Confession: How I'm Coping with Generalized Anxiety

The First Bird Back by Lulu Lovering via Flickr cc.
My Confessional Series Explained. 
March 30, 2016

Inspired by Confessional Poetry I’ve decided to start my own confession series although I don’t do poetry, so I’ll just be dishin’ it. I am not an open person. Most people who know me know very little about me. 

I am guarded because I am terrified not to be. Nevertheless, I’ve decided to open up, and to all people, I’ve decided to open up to all of you.

Why? Because maybe some of the secrets I’m keeping are similar to some of the secrets you are keeping and maybe by sharing, I can somehow be of some help.

Deep breath, okay . . . here I go . . .

How I'm Coping with Generalized Anxiety Disorder

So last time in Confession: I was Recently Diagnosed with an Anxiety Disorder, I explained that I have Generalized Anxiety Disorder. I talked about what exactly that is and how it feels to have an episode, but now I’m going to tell you how I’m coping with it.

This is written based on my personal experiences. What is discussed here should not be considered a medical opinion of any sort.

As I said last time, I was diagnosed by a therapist/psychologist, and I continued to see my therapist for about ten months. You can find lots and lots of general coping techniques online and in books, and I do recommend checking those out, but the therapist helped me dissect my values and thought patterns and approach my anxiety with techniques tailored specifically for me.

Therapy is a strongly recommended part of dealing with an anxiety disorder. It's recommended to try it before trying medications, and it's also suggested to use along with medications. It's also something that many people are often hesitant about because they are afraid of what it says about them to be seeing a therapist. 

I felt this way myself, and it took things getting pretty bad before I went. After having gone though, I can say two things: one, it's really easy to keep therapy a secret, and two, appearing sane is not worth being miserable.

More Good Foundation via Flickr cc.
Shortly after my diagnosis I was researching anxiety, and I found an article that basically said people with anxiety don’t trust God. Now, I actually don’t believe that at all, but when I read it, it was like a slap in the face. Whether it was true or not in general, it was true for me. I realized that over the past decade, one by one, I had stopped trusting in the Bible, in prayer, in church, in believers, and in God and Jesus.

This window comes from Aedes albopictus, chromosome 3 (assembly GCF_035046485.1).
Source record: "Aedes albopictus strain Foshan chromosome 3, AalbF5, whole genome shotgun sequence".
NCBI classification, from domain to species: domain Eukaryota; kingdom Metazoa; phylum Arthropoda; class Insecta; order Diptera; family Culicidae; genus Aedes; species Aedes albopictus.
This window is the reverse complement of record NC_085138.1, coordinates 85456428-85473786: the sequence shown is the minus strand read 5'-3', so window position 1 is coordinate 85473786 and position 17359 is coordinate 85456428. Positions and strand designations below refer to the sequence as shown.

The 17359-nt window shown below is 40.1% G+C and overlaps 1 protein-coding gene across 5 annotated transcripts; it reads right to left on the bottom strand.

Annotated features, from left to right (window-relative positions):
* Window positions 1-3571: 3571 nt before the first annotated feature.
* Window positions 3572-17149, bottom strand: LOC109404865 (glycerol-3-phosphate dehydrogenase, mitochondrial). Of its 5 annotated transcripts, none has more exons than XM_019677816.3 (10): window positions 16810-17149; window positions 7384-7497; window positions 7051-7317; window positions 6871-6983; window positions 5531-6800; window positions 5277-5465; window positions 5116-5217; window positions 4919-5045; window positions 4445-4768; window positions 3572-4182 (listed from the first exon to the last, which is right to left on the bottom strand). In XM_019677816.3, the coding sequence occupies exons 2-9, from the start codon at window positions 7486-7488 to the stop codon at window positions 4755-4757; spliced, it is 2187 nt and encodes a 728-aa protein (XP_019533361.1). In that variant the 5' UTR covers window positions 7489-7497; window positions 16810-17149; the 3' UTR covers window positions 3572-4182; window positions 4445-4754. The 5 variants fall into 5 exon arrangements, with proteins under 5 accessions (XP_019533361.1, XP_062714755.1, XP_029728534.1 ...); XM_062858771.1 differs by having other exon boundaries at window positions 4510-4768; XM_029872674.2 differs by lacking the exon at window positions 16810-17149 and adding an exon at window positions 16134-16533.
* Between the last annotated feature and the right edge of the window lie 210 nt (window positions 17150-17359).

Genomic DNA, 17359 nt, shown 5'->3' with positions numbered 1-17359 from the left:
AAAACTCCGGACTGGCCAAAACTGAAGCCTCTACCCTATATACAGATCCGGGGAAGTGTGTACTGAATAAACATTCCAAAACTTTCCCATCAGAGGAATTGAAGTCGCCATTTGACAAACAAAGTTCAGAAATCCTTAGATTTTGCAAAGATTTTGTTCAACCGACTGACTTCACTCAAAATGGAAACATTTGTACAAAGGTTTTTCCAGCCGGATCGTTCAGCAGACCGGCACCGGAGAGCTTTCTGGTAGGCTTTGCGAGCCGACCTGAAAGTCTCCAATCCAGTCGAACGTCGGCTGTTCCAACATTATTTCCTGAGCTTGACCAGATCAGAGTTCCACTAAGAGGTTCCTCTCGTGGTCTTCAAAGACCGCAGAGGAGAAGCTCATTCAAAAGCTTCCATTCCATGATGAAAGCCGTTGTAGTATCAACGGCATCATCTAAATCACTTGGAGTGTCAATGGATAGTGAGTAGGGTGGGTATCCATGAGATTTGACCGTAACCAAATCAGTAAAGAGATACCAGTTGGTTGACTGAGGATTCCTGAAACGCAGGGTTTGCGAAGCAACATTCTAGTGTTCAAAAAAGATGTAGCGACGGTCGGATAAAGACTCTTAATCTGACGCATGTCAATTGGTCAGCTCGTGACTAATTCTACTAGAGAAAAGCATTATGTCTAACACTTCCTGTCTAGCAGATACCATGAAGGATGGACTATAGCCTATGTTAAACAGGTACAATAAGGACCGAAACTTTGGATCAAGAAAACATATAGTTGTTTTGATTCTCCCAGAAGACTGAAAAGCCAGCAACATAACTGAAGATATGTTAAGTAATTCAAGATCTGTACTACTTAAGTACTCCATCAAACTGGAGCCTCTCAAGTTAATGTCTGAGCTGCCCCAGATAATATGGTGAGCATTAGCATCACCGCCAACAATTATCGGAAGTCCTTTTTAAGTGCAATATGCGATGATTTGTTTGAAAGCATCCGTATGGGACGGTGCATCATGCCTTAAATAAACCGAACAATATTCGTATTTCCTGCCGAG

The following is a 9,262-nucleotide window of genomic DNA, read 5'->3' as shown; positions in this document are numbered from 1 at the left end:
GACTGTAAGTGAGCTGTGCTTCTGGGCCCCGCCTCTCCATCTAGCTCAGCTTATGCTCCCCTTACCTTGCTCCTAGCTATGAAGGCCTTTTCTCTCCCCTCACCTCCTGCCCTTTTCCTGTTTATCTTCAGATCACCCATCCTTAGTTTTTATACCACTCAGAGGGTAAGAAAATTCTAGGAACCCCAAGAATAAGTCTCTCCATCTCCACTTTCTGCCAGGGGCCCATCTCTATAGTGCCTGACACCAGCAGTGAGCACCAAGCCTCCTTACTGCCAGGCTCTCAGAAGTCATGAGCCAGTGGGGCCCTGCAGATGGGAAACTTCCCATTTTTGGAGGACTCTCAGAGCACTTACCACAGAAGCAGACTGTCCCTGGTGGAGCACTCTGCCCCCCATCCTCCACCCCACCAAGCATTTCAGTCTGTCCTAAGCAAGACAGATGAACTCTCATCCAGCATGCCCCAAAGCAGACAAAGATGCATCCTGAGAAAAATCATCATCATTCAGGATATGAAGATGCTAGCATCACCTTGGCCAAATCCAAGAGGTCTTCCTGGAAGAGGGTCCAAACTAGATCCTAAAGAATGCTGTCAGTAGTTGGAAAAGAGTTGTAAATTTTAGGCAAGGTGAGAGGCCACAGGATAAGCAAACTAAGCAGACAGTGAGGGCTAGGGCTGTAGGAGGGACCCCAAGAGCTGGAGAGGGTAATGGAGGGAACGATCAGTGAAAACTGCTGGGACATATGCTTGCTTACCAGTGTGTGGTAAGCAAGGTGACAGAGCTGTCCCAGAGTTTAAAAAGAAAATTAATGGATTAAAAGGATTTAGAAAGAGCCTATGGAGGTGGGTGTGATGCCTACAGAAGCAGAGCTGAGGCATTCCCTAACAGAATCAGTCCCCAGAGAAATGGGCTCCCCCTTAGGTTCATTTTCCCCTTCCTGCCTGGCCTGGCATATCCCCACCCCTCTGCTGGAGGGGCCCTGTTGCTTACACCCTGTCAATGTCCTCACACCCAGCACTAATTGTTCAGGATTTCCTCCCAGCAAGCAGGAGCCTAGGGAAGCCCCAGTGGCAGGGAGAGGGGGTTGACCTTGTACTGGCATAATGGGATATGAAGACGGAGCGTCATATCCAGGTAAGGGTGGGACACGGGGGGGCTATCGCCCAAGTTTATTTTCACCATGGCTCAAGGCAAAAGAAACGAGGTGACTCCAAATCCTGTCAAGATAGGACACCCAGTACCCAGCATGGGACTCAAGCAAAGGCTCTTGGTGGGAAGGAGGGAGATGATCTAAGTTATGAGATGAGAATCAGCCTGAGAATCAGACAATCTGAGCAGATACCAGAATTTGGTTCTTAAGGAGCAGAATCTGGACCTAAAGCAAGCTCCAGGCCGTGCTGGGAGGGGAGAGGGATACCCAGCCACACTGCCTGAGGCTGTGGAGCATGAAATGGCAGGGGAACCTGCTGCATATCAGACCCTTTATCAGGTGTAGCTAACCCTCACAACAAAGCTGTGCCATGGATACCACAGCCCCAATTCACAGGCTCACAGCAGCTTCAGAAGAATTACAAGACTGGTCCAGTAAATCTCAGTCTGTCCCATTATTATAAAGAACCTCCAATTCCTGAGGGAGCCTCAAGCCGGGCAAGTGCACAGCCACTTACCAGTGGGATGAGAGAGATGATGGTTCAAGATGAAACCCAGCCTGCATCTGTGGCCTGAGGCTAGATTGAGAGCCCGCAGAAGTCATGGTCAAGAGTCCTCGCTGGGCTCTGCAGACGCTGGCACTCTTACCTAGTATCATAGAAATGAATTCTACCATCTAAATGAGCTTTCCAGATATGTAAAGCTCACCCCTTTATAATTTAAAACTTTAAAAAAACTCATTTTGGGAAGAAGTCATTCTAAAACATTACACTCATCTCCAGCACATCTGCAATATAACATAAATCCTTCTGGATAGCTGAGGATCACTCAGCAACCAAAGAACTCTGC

After crying on my knees for a while, I then created a plan to reconnect with and trust in God again. It started with prayer and researching my questions regarding religion and spirituality for a couple of weeks and then finding a church and eventually joining a Bible study group and volunteering. This was a gradual progression over several months. 

Reaching out to God might not be everyone’s cup of tea, but for me, this was an important part of my progress because by redirecting my life back to God, I changed certain values that were causing me to have anxiety. 

For example, I had been putting my work and personal goals first in my life, but when I achieved them I felt no sense of satisfaction or self-worth, and I was constantly anxious about an overwhelming sense of purposelessness. By refocusing on God, and by putting Him first in my life, I realized what was really important and by trusting in God, I have less fear in general.

These two books really helped me with that process:

Books on Anxiety
From the start, I did a lot of research. I researched anxiety on Google and my therapist recommended some books, and I found the following particularly helpful:

This book is awesome because it’s designed to let you create your own personal plan to cope with and manage your anxiety. It provides explanations of negative thought patterns and ways to deal with them. It has worksheets to help you think through irrational fears and come up with solutions to problems that seemed unsolvable. It’s really useful for a variety of struggles, not just anxiety.

This book is nice because it focuses on anxiety and provides in-depth and targeted solutions.

A huge part of anxiety is self-esteem because being afraid all the time means you don’t have confidence in yourself.

I have found a lot of benefit from practicing mindfulness and mindfulness meditation.

Freedom by Lauren McKinnon via Flickr cc.